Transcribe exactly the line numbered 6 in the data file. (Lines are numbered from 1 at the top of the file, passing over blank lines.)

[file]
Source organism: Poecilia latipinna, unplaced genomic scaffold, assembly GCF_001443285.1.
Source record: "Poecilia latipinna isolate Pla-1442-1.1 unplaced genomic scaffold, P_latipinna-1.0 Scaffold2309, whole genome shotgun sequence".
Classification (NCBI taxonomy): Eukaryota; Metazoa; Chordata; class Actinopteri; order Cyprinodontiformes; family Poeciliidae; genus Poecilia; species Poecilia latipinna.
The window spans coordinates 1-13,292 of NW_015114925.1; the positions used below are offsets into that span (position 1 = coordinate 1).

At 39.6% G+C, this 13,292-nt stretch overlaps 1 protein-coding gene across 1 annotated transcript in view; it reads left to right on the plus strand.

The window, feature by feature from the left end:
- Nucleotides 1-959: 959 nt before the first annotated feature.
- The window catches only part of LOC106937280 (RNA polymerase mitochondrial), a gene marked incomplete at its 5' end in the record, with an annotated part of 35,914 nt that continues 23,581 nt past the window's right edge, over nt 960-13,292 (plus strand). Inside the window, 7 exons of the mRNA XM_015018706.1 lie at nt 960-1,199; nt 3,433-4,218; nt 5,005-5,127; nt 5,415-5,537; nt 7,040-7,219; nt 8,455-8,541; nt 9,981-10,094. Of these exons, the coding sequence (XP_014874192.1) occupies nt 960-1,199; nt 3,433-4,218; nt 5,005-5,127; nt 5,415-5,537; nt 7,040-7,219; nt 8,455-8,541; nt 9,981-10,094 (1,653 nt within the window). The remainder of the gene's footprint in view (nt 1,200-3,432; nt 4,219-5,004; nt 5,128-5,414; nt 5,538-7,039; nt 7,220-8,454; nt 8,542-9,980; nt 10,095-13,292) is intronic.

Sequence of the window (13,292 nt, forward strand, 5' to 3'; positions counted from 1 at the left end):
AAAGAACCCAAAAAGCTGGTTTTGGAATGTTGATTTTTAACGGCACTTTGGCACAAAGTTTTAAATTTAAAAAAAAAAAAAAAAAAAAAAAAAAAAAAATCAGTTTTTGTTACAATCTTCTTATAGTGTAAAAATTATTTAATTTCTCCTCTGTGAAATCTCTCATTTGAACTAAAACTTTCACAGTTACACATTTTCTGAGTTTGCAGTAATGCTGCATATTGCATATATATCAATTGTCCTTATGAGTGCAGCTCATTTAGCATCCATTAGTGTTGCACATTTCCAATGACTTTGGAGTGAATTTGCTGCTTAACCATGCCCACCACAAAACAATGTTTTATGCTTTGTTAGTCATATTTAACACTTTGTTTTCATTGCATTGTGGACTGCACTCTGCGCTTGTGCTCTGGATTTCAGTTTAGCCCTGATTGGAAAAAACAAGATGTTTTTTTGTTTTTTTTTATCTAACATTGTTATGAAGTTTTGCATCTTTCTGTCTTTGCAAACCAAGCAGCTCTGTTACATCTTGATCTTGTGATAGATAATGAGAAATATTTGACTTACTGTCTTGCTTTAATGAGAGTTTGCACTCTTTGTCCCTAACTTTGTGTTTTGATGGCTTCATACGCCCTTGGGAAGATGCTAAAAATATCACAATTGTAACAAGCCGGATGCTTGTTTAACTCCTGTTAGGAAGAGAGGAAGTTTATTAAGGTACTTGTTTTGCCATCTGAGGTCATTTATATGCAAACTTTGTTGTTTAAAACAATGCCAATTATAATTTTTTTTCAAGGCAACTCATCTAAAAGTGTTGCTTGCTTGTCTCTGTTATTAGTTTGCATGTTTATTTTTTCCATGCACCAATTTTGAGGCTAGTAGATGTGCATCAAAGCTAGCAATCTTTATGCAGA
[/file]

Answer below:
The window, feature by feature from the left end: